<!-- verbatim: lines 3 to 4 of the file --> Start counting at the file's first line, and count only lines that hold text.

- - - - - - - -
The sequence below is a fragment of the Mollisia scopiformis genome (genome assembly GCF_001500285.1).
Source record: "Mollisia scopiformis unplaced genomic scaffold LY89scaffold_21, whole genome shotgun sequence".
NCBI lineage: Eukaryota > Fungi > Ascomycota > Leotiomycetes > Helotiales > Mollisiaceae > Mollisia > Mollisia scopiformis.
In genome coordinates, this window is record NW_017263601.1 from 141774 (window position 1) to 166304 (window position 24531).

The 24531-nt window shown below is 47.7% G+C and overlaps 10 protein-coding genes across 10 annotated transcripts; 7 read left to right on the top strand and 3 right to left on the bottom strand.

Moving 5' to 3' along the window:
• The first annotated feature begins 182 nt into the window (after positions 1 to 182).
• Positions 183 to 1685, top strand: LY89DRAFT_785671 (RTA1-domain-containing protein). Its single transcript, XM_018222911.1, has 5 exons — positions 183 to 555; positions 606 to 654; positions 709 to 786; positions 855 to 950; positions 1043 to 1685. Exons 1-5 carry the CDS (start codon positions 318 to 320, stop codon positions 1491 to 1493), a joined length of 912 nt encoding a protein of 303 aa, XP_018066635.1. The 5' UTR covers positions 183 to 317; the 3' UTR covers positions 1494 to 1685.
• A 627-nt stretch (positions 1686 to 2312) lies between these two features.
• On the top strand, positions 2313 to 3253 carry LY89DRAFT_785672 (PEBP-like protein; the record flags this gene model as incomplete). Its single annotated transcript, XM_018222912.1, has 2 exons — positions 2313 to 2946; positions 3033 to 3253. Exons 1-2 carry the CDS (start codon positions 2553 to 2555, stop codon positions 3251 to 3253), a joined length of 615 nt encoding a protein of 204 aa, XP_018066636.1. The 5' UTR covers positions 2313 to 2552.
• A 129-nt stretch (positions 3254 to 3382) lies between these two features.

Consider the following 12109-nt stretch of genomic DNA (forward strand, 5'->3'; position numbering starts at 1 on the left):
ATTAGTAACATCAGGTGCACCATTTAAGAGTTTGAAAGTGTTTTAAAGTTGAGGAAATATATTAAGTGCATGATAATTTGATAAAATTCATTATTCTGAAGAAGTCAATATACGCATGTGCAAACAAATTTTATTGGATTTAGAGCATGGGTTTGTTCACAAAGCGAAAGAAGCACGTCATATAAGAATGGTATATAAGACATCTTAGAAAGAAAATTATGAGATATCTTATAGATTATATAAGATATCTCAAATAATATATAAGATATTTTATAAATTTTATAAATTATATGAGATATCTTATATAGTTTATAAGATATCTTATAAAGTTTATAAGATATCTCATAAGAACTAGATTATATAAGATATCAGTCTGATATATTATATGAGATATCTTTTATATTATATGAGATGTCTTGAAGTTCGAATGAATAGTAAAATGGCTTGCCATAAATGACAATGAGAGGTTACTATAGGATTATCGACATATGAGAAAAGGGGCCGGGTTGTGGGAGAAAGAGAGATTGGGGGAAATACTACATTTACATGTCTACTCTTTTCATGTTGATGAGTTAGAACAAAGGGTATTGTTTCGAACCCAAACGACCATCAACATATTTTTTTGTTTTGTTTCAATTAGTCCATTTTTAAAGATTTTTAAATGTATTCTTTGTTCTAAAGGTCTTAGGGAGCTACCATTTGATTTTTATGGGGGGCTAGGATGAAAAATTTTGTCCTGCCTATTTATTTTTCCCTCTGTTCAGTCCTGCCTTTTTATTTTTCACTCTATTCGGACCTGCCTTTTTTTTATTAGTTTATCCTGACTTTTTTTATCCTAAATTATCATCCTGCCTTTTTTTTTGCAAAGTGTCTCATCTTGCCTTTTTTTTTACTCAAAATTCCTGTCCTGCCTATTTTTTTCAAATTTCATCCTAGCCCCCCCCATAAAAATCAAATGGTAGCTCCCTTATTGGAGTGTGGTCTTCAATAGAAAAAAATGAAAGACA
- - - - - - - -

NCBI lineage: Eukaryota > Fungi > Ascomycota > Leotiomycetes > Helotiales > Mollisiaceae > Mollisia > Mollisia scopiformis.
In genome coordinates, this window is record NW_017263601.1 from 141774 (window position 1) to 166304 (window position 24531).